Government & Politics

Kansas House, Senate approve teacher bargaining bills


Kansas House Speaker Pro Tem Peggy Mast, an Emporia Republican
Kansas House Speaker Pro Tem Peggy Mast, an Emporia Republican AP

TOPEKA – Kansas legislators appear to be embracing a compromise proposal to rewrite the rules for collective bargaining between teachers’ unions and school boards, rather than measures that would dramatically narrow such contract negotiations.

The House and Senate passed separate bills Thursday that reflect a compromise reached by school administrators, boards, superintendents and teachers’ unions in January.

The House voted 109-14 on its bill, and the Senate’s vote was 40-0. Negotiators from each chamber will draft the final bill.

State law currently compels the sides to bargain on 31 issues in each negotiations cycle, in addition to pay and hours. Critics say the policy leads to deadlocks and distractions in talks.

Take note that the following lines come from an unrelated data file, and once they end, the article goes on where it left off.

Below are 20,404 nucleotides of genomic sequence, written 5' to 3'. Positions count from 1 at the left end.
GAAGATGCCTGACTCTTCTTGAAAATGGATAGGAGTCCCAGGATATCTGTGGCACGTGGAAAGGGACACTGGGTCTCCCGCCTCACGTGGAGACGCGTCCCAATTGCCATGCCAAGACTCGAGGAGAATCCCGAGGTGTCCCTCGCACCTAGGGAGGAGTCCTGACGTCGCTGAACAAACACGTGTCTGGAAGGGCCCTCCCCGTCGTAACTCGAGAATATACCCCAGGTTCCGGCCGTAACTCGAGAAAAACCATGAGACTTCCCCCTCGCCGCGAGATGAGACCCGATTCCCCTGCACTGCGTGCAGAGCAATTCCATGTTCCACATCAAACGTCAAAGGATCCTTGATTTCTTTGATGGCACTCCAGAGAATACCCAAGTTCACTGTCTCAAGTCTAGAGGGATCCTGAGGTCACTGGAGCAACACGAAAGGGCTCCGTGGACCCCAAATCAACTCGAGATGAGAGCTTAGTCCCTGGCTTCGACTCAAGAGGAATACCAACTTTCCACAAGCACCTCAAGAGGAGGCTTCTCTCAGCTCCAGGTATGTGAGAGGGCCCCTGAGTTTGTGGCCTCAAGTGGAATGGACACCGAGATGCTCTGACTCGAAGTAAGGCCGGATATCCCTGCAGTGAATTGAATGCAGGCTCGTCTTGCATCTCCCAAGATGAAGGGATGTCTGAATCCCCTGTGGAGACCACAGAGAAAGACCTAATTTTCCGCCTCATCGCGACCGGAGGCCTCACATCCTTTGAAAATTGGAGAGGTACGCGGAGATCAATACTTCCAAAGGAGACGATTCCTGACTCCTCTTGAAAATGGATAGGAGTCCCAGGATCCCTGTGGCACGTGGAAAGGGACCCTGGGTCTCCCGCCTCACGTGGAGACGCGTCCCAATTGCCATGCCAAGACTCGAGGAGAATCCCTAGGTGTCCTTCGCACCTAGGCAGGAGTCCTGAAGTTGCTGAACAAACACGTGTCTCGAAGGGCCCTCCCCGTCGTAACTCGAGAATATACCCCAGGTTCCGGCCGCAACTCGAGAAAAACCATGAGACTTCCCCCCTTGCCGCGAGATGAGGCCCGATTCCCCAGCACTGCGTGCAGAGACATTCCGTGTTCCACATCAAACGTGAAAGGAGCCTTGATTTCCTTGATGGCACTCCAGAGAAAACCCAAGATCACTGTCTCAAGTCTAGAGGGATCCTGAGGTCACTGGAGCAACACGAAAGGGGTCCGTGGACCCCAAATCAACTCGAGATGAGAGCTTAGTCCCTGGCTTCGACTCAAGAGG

The House bill would instead instruct each side to select five mandatory topics of discussion, as well as pay and hours. The Senate bill would allow the sides to select three mandatory additional topics.

Dodie Wellshear, a lobbyist for the United School Administrators of Kansas, said the education groups were “shocked” that legislative committees earlier endorsed conservative measures that more drastically restricted collective bargaining.

In the end, the compromise language entered the House and Senate bills as amendments.

Mark Desetti, a lobbyist for Kansas National Education Association, the state’s largest teachers union, said the compromise showed the system works.

“I think process worked as it’s supposed to work. We got hurt, we got frustrated, we talked to people, people listened to us and I think the right decision was made by the House today, and I think a good decision was made by the Senate tonight,” Desetti said.

But the educators’ victory could be short lived. Despite broad support for the collective bargaining changes, he said he does not expect to have the same backing among lawmakers when it comes to avoiding potential cuts to education funding.

The state is facing budget shortfalls of nearly $600 million for the fiscal year beginning July 1.

Republican Gov. Sam Brownback has said he intends to cut $28 million from schools to fill gaps in the current budget if the Legislature does not create alternative savings.